Periodically in sports we find a team or an individual player that dominates their respective sport and we’re seeing that right now in women’s tennis with Serena Williams. This past Saturday, Williams defeated Garbine Muguruza to win her sixth Wimbledon Title. The Wimbledon victory by Williams was her 21st Grand Slam Championship and she only trails Margaret Court and Steffi Graf on the all-time win’s list for most Grand Slam Titles by a female tennis player. Williams has won the last four Grand Slam Tournaments and she’s completed the “Serena Slam” as far as winning four consecutive Grand Slam events for the second time of her career. And if Williams is able to win the U.S. Open this September, she’ll become the first female tennis player since Graf in 1988 to win all four Grand Slam Tournaments in a calendar year.
Williams is doing this while she has a huge bullseye on her back. Williams has been so dominant that she sometimes doesn’t get the credit that she fully deserves and because of that and her age of 33, her critics are quick to jump on any minute notion of faltering. But Williams hasn’t given her detractors an opportunity to criticize her this season as she hasn’t lost and in the process she’s continued to solidify her position as the top female player on the Women’s Tennis Association circuit although she doesn’t get the full credit that she deserves. In previous eras of women’s tennis, rivals such as Martina Navratilova and Chris Evert pushed each other to be top player of their era. But in this current era of tennis, Williams has been so dominant that she makes good players look ordinary. Maria Sharapova is currently ranked second in the world behind Williams. But in head-to-head competition, Sharapova is just 2-17 versus Williams including losing in straight sets last Thursday in the semifinals at Wimbledon.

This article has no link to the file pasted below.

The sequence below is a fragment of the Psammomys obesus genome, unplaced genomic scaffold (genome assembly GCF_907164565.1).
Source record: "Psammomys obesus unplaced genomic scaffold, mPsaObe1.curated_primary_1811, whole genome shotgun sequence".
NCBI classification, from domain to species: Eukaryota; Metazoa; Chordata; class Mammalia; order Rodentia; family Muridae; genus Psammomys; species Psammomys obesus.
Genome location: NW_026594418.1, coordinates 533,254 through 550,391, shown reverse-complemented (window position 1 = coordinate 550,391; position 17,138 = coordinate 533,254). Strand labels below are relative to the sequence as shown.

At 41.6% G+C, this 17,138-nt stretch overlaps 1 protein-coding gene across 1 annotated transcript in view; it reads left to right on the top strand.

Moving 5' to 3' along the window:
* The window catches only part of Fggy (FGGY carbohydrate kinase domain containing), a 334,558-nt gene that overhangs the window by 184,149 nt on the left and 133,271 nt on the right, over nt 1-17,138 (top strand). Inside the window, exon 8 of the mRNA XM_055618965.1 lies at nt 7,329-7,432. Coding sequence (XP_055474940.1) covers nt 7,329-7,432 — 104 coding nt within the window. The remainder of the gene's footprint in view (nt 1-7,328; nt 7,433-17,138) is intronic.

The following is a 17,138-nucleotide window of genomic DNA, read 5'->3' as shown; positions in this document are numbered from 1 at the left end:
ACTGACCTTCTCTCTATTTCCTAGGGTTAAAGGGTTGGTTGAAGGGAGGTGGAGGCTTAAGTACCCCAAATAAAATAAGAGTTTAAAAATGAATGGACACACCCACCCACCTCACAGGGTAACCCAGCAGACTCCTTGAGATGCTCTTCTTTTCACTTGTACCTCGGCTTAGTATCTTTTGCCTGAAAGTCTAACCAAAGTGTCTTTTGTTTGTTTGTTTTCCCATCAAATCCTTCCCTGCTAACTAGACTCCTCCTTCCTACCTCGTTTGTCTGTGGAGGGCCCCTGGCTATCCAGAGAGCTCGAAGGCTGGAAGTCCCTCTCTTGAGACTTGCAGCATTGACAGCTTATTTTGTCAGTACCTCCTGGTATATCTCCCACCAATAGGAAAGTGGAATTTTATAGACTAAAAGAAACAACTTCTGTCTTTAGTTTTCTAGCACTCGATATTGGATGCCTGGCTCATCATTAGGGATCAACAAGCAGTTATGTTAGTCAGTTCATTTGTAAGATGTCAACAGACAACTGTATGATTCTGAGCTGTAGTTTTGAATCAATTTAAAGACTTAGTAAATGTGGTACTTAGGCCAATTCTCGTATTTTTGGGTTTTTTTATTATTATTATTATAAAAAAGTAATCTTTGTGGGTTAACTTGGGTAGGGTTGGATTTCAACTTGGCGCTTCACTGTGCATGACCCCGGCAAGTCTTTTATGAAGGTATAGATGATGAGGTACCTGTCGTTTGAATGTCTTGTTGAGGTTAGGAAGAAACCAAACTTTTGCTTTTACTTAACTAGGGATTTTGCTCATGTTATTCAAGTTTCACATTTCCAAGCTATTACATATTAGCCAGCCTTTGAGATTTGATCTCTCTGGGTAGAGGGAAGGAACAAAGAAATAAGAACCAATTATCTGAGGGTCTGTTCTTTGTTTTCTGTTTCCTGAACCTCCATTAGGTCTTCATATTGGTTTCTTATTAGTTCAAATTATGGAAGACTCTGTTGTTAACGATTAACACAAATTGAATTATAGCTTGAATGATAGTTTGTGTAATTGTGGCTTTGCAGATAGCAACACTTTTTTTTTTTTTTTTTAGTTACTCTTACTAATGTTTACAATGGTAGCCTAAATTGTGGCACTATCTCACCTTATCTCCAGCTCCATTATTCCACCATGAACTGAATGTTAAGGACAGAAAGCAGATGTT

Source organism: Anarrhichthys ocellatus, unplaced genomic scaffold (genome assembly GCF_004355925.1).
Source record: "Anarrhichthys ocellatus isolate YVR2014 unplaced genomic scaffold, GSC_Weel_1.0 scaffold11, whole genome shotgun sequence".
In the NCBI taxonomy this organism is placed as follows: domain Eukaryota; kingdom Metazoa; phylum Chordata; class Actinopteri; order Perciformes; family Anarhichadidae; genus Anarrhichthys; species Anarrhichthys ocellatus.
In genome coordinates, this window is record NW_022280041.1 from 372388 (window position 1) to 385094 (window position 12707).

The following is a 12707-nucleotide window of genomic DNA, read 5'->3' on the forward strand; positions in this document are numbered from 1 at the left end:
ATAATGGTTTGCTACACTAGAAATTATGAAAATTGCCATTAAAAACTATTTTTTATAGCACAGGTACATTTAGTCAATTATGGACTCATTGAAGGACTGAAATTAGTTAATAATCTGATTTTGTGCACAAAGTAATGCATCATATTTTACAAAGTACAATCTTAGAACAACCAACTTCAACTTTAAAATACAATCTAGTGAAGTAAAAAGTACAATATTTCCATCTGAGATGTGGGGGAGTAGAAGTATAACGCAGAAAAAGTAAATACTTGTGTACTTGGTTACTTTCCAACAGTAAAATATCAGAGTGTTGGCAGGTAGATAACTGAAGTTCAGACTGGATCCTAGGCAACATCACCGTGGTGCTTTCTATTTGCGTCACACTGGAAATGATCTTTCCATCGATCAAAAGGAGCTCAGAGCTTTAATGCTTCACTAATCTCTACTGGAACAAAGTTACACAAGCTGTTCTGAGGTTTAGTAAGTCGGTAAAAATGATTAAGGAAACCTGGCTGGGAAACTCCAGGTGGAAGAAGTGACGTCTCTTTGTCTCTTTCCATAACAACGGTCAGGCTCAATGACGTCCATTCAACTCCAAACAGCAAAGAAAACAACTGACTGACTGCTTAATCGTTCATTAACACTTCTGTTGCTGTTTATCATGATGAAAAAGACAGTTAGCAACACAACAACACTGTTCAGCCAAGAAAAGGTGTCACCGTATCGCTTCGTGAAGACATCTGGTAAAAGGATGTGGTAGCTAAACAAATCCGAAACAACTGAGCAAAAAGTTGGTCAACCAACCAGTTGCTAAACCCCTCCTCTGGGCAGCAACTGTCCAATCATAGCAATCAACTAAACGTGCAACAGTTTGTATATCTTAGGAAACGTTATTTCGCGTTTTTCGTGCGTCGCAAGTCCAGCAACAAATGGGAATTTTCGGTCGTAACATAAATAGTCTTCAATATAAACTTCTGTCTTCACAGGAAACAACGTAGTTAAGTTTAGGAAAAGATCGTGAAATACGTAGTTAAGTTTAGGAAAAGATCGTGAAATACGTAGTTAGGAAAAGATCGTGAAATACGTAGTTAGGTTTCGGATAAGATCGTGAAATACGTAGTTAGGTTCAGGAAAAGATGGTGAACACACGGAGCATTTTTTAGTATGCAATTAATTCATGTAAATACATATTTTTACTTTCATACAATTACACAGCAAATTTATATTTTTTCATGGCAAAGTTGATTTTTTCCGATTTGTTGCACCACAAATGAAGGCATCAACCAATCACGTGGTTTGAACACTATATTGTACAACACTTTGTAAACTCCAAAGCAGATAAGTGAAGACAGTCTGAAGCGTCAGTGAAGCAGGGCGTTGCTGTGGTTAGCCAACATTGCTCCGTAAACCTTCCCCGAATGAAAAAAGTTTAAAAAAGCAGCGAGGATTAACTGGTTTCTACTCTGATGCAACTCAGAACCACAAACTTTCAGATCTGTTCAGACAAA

Williams will be 34-years old in September and I don’t see her walking away from tennis until she surpasses Court for the most Grand Slam Championships in women’s tennis history. Ever since Williams turned pro in 1995 and won her first Grand Slam Championship in 1999 at the U.S Open, she’s been out for greatness. Williams was quickly able to emerge from the shadow of her older sister Venus who is a good tennis player in her on right and now she’s out to re-write the record books. What Williams is currently doing doesn’t come down the pike that often and as she’s revered off of the tennis court, she should be doubly respected off of it.